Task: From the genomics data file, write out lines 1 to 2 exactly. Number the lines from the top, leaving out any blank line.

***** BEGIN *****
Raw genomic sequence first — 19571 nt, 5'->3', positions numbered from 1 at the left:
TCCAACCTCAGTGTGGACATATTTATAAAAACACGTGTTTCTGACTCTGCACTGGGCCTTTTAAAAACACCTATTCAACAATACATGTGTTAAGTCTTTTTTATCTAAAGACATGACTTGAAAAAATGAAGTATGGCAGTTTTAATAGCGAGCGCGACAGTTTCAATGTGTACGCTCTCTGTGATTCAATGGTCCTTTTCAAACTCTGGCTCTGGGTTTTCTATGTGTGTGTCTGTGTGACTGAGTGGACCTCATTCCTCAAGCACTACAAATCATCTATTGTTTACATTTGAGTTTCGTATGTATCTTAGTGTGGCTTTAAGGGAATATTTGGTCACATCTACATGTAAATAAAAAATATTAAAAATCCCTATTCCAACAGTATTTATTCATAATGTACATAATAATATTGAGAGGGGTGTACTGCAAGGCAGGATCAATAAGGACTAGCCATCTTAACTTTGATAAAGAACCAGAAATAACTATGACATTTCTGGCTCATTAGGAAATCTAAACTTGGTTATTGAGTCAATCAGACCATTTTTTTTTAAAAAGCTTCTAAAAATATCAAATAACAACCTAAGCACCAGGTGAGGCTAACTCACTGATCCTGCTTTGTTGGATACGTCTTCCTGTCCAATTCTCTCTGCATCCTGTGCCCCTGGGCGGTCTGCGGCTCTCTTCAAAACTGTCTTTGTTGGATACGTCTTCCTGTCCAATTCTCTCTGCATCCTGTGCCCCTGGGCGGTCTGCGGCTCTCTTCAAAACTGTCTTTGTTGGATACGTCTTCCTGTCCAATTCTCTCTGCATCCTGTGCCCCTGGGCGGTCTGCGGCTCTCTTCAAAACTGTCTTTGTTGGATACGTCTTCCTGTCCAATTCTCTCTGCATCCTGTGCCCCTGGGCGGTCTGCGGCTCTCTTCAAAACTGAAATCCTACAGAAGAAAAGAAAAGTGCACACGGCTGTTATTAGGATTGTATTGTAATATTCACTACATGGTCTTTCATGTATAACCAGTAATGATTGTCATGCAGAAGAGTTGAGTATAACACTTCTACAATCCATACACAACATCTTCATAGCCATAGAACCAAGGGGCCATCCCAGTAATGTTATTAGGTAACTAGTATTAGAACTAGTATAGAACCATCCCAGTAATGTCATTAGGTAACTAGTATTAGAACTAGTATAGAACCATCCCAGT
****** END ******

Raw genomic sequence first — 19571 nt, 5'->3', positions numbered from 1 at the left:
TCCAACCTCAGTGTGGACATATTTATAAAAACACGTGTTTCTGACTCTGCACTGGGCCTTTTAAAAACACCTATTCAACAATACATGTGTTAAGTCTTTTTTATCTAAAGACATGACTTGAAAAAATGAAGTATGGCAGTTTTAATAGCGAGCGCGACAGTTTCAATGTGTACGCTCTCTGTGATTCAATGGTCCTTTTCAAACTCTGGCTCTGGGTTTTCTATGTGTGTGTCTGTGTGACTGAGTGGACCTCATTCCTCAAGCACTACAAATCATCTATTGTTTACATTTGAGTTTCGTATGTATCTTAGTGTGGCTTTAAGGGAATATTTGGTCACATCTACATGTAAATAAAAAATATTAAAAATCCCTATTCCAACAGTATTTATTCATAATGTACATAATAATATTGAGAGGGGTGTACTGCAAGGCAGGATCAATAAGGACTAGCCATCTTAACTTTGATAAAGAACCAGAAATAACTATGACATTTCTGGCTCATTAGGAAATCTAAACTTGGTTATTGAGTCAATCAGACCATTTTTTTTTAAAAAGCTTCTAAAAATATCAAATAACAACCTAAGCACCAGGTGAGGCTAACTCACTGATCCTGCTTTGTTGGATACGTCTTCCTGTCCAATTCTCTCTGCATCCTGTGCCCCTGGGCGGTCTGCGGCTCTCTTCAAAACTGTCTTTGTTGGATACGTCTTCCTGTCCAATTCTCTCTGCATCCTGTGCCCCTGGGCGGTCTGCGGCTCTCTTCAAAACTGTCTTTGTTGGATACGTCTTCCTGTCCAATTCTCTCTGCATCCTGTGCCCCTGGGCGGTCTGCGGCTCTCTTCAAAACTGTCTTTGTTGGATACGTCTTCCTGTCCAATTCTCTCTGCATCCTGTGCCCCTGGGCGGTCTGCGGCTCTCTTCAAAACTGAAATCCTACAGAAGAAAAGAAAAGTGCACACGGCTGTTATTAGGATTGTATTGTAATATTCACTACATGGTCTTTCATGTATAACCAGTAATGATTGTCATGCAGAAGAGTTGAGTATAACACTTCTACAATCCATACACAACATCTTCATAGCCATAGAACCAAGGGGCCATCCCAGTAATGTTATTAGGTAACTAGTATTAGAACTAGTATAGAACCATCCCAGTAATGTCATTAGGTAACTAGTATTAGAACTAGTATAGAACCATCCCAGT